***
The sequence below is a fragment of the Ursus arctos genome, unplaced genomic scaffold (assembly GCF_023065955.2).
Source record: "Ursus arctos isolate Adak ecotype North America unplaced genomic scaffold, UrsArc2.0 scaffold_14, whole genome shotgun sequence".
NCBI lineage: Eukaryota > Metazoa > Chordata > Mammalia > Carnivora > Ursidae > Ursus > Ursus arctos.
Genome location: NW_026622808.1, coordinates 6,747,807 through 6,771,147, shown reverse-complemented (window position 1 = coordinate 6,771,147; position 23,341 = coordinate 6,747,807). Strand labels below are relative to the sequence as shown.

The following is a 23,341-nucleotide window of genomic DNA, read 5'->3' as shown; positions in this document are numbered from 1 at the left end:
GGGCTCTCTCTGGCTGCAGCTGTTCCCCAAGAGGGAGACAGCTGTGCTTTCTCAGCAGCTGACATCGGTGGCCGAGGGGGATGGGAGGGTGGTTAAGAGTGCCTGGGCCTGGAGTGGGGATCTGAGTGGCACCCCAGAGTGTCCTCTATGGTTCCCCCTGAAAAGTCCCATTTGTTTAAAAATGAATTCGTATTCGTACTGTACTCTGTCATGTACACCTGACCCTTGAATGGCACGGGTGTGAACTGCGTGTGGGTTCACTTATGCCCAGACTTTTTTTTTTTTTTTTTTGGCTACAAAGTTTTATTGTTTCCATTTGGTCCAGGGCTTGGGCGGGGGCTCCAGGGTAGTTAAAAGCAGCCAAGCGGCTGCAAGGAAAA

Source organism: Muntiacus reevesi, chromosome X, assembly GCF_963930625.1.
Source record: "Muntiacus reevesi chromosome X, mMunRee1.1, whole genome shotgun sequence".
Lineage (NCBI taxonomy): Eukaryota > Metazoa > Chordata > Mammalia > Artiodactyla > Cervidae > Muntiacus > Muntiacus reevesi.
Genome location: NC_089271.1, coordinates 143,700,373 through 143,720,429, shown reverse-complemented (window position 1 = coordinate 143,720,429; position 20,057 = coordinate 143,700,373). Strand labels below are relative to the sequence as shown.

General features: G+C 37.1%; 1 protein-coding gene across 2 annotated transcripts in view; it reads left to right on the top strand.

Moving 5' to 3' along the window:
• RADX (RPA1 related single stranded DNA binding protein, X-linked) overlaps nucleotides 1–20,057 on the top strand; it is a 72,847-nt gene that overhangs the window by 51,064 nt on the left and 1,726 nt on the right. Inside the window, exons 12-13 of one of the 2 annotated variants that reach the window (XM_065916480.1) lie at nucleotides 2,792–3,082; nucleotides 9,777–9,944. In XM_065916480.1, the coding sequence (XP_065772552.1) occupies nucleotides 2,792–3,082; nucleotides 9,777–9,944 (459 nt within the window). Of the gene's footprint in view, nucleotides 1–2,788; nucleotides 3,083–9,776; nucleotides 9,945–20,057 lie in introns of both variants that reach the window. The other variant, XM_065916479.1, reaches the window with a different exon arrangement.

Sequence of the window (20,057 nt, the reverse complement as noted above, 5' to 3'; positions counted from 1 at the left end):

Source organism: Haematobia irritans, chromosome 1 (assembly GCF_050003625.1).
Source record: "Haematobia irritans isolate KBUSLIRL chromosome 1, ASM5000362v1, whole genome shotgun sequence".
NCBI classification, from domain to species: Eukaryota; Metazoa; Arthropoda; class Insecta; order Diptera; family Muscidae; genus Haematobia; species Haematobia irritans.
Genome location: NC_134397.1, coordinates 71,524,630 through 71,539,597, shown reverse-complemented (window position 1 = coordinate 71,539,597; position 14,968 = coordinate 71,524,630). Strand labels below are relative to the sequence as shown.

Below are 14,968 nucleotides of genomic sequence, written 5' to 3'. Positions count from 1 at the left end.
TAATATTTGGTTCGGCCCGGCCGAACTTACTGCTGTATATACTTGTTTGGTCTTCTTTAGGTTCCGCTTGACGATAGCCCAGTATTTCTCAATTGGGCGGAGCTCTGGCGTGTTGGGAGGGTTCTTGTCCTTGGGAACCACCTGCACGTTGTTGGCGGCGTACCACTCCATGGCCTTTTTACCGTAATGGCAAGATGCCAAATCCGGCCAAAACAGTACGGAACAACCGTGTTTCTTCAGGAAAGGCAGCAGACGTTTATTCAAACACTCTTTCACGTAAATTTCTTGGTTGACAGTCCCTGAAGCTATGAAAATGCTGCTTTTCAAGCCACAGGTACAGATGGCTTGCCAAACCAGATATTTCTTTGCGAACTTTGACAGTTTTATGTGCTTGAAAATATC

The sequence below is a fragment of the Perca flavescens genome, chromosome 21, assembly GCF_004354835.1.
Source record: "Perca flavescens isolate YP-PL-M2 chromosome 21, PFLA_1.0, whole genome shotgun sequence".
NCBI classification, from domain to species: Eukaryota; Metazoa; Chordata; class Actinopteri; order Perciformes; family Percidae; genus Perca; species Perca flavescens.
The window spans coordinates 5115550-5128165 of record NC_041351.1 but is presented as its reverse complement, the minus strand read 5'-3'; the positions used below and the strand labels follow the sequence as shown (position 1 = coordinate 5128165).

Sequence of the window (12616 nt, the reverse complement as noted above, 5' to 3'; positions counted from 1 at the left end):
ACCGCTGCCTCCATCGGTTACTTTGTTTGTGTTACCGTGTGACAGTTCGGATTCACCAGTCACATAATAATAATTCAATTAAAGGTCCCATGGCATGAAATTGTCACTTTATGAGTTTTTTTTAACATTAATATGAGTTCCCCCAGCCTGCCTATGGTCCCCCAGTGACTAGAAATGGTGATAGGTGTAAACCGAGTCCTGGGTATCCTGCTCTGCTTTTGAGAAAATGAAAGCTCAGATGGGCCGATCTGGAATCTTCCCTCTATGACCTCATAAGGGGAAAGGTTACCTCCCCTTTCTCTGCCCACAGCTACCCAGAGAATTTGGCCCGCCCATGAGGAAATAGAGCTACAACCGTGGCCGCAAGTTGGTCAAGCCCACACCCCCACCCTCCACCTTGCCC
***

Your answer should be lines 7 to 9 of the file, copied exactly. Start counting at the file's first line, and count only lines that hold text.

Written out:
Source organism: Muntiacus reevesi, chromosome X, assembly GCF_963930625.1.
Source record: "Muntiacus reevesi chromosome X, mMunRee1.1, whole genome shotgun sequence".
Lineage (NCBI taxonomy): Eukaryota > Metazoa > Chordata > Mammalia > Artiodactyla > Cervidae > Muntiacus > Muntiacus reevesi.